That is a fascinating thought that I never thought of... I mean I always loved those two flashbacks... in fact I've made it clear a number of times, maybe on different boards, that the quiet man flashback is by far the best flashback I've ever seen not in a leone film of course, and individually I loved the close-ups of the onlookers in both of those flashbacks but never put two and two together that they were similar, in fact I never really even knew why I adored the sequence so much, but that explaination really caps it, they create this feeling during an epic event, they are nameless faces given star-like attention, it's really brilliant in both of those flashbacks, added in pace with morricone's beat in one and the flashing of the photographers bulb in the other, pure brilliance in editing.

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« Reply #53 on: September 14, 2005, 10:53:11 AM »

Here's a reference that isn't specific to OUATITW but that I think is important to Leone and the Dollars movies. The music in "Gunfight at O.K. Corral" has a lot of whistling in it. Very reminiscent of Alessandro's work in Fistful, etc.

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« Reply #54 on: July 10, 2006, 10:25:33 AM »

For a change, here's a Western that references OUATITW: The Train Robbers (1973). This was on AMC last weekend and I watched the beginning which goes like this: A semi-deserted train station platform: no music, only the sound of the wind and the things the wind causes to make noise: three men ride up to join the man already waiting for a train (and its passenger) that is a day late........

From there things go downhill rapidly, entertainment-wise, but the nod to SL is kinda fun.

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« Reply #55 on: July 31, 2006, 09:04:11 AM »

Anyone seen Firecreek? Supposedly, Hank Fonda does a turn in it as a proto-Frank type villain. It's out on DVD in R1 on 8/15, so I thought I'd give it a look.

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« Reply #56 on: July 31, 2006, 11:40:49 AM »

  Firecreek is a good western, with great roles for Fonda and Jimmy Stewart.  And while Fonda does play the bad guy, I wouldn't compare him to Frank on an evilness-scale.  His gang on the otherhand....

  Good western to pick up if you haven't seen it.  Kinda similar to High Noon, with a sheriff finally snapping and having to defend his town while the townspeople cower in fear, or at least most of them.

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« Reply #57 on: July 31, 2006, 05:33:16 PM »

Seriously doubt it's a direct reference, but I watched "Doctor Zhivago" again today and I noticed a crane shot pretty much identical to one in OUATITW.  When Zhivago is captured by the Red Partisans and they ride off into the forest, the camera pans up slowly as the music reaches a climax to reveal a simply huge forest.  Reminded me of the crane shot revealing Flagstone in OUATITW.  I'm not saying it's a reference, but I found it interesting that the two shots in question were practically identical. 

Also, during the massacre of the White soldiers in the field, the panning down of the camera until the machine gun barrel pops into frame also reminded me of Leone, GBU in particular, with guns suddenly sliding into frame.  If you've seen "Zhivago" and GBU you know what I mean.  Again, I doubt it's a reference, but it's a neat thing to pick up on.

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dave jenkins
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« Reply #58 on: August 01, 2006, 02:25:35 PM »

Seriously doubt it's a direct reference, but I watched "Doctor Zhivago" again today and I noticed a crane shot pretty much identical to one in OUATITW.  When Zhivago is captured by the Red Partisans and they ride off into the forest, the camera pans up slowly as the music reaches a climax to reveal a simply huge forest.  Reminded me of the crane shot revealing Flagstone in OUATITW.  I'm not saying it's a reference, but I found it interesting that the two shots in question were practically identical.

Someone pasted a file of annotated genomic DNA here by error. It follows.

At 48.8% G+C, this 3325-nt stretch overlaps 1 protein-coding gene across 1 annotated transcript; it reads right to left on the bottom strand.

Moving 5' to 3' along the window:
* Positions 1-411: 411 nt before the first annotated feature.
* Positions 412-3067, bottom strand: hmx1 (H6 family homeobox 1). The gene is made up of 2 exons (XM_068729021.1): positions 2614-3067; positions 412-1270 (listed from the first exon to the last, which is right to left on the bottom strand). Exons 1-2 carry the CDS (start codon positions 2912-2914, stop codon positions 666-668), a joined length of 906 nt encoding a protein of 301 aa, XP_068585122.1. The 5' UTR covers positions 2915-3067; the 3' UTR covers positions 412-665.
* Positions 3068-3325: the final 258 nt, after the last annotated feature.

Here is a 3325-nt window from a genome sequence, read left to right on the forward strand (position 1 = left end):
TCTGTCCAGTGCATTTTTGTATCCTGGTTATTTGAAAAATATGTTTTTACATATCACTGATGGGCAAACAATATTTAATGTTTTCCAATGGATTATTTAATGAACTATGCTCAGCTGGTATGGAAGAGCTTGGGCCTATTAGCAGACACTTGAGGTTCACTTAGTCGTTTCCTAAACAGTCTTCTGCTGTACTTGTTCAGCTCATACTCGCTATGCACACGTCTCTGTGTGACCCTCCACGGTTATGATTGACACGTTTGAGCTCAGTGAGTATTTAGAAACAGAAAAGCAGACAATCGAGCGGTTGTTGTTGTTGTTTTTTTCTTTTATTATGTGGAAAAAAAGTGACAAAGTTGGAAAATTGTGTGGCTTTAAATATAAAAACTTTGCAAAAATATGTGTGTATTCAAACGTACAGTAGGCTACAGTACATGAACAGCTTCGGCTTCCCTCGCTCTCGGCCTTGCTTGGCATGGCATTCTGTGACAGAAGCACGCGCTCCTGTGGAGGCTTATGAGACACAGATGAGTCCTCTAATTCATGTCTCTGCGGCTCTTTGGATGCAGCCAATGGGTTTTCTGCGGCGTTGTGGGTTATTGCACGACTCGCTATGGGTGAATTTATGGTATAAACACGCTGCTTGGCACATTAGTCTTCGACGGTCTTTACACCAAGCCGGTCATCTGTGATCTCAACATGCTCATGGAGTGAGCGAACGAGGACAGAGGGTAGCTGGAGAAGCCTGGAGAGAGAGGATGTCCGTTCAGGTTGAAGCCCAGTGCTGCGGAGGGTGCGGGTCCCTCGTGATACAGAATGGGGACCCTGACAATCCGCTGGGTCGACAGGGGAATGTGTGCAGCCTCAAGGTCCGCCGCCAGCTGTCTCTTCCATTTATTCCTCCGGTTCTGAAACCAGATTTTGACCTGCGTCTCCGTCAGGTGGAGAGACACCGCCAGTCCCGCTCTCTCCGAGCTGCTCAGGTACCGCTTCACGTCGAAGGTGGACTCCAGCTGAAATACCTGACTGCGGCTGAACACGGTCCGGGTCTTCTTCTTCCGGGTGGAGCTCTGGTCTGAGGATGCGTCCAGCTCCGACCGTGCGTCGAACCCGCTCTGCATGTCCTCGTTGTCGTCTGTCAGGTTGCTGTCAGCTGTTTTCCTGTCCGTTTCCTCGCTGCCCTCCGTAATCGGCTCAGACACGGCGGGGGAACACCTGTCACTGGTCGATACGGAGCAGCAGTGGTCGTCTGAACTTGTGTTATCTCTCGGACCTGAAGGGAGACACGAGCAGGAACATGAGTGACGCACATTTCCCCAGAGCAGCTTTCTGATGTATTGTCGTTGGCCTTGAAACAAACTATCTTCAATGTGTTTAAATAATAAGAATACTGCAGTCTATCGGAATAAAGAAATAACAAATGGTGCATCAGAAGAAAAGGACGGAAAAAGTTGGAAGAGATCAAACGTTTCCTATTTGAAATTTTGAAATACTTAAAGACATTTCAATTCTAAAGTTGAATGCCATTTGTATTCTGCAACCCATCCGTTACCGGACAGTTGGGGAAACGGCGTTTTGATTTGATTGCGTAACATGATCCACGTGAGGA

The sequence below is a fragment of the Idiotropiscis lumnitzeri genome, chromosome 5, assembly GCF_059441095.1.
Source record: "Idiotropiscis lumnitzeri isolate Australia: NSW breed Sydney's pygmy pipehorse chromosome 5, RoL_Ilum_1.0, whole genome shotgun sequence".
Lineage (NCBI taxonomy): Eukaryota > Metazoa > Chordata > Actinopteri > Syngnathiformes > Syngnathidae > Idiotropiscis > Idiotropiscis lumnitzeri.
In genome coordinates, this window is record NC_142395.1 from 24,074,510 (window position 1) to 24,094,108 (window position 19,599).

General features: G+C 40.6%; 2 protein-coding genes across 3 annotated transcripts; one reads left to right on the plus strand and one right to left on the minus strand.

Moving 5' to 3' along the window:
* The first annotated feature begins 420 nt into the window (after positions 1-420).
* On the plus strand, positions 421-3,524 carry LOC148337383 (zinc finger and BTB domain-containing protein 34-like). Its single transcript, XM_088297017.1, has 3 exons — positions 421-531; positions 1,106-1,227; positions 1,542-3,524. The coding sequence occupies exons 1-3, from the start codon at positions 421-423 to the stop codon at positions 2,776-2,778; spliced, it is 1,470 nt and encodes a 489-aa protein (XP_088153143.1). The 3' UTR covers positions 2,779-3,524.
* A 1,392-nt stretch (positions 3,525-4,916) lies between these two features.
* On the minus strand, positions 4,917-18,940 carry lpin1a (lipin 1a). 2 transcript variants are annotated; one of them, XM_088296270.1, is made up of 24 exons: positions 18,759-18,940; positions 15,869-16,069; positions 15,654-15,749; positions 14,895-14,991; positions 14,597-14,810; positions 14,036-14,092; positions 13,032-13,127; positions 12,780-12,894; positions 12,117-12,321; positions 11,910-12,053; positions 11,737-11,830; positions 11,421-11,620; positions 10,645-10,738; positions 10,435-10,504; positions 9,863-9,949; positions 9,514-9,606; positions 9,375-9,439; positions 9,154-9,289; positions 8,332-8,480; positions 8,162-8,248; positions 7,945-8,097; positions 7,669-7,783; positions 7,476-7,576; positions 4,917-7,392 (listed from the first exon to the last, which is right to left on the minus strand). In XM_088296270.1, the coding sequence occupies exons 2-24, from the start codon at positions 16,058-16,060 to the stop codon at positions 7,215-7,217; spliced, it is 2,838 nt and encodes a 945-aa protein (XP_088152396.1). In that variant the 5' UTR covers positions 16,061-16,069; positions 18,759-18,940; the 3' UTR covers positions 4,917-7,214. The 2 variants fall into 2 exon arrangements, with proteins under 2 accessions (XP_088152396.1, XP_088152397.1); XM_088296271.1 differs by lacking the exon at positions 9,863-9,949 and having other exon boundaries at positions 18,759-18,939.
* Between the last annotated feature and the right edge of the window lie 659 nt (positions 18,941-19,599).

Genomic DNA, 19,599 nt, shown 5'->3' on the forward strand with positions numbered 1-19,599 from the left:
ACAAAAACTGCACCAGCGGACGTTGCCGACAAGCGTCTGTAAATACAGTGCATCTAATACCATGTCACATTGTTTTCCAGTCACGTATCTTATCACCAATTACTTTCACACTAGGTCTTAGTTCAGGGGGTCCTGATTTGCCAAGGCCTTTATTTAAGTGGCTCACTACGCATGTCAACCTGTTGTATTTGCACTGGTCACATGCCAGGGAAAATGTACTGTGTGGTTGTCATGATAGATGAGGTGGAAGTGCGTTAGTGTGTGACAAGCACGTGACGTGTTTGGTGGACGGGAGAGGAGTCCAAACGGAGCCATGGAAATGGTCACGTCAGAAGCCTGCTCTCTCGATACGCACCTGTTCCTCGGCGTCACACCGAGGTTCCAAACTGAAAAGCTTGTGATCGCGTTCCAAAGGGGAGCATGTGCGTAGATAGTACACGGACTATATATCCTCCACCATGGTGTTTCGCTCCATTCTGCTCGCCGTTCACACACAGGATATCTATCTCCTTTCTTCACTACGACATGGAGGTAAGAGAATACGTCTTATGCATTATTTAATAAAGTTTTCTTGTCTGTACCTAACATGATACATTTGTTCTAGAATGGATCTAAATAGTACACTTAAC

I have no doubt that Lean influenced Leone. In this case, though, both directors may have been thinking back to one of the most famous crane shots in cinema history: the slow reveal of massive Confederate casualties in Gone With the Wind.

An intereting side project would be to do a systematic comparison between Lean and Leone. Every time I watch the scene in DYS shot in Azucareza San Torcuato, Gaudix (the disused sugar factory where firing squads execute victims in long concrete trenches) I think of Lean, although I'm not sure why.

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« Reply #59 on: August 01, 2006, 04:32:05 PM »

You're probably right about "Gone With The Wind", as I've said I haven't seen it myself.

But I can see what you said earlier about their editing schemes, the match being blown out/desert in "Lawrence" etc. has quite a few equivalents in Leone's films, particularly OUATITW, which is absolutely full of such edits.  One device Lean likes to use is sound from the next scene being played over the old scene before the cut, I don't recall if Leone ever used that device.  Lean also deals with violence in a very sparse way (at least I think so), i.e. there's a lot of build-up to the battle scenes in "Lawrence" for instance but none of them last for more than a minute or two.  Also trains are very prominent in the work of both directors, for whatever that's worth.  You could also argue that the Ural Train scene in "Zhivago" was very Leone-esque in its use of natural sounds and silence.  There was quite a bit of music composed for that scene but it was all cut out.  And it's hard to watch the desert scenes in GBU without thinking of "Lawrence" (though I believe "Greed" was the primary inspiration).

I think Frayling said that the opening of "Great Expectations" may have influenced the "Ecstasy of Gold" scene in GBU, but again I've not seen the former so can't comment on that. . .

Both directors were also very anti-authoritarian, though that can be said of about 80% of film directors working at the time.

My opinion isn't that Leone deliberately referenced Lean's work, but he kind of internalized some of his techniques, consciously or subconsciously. 

« Last Edit: August 01, 2006, 04:37:10 PM by Groggy » Logged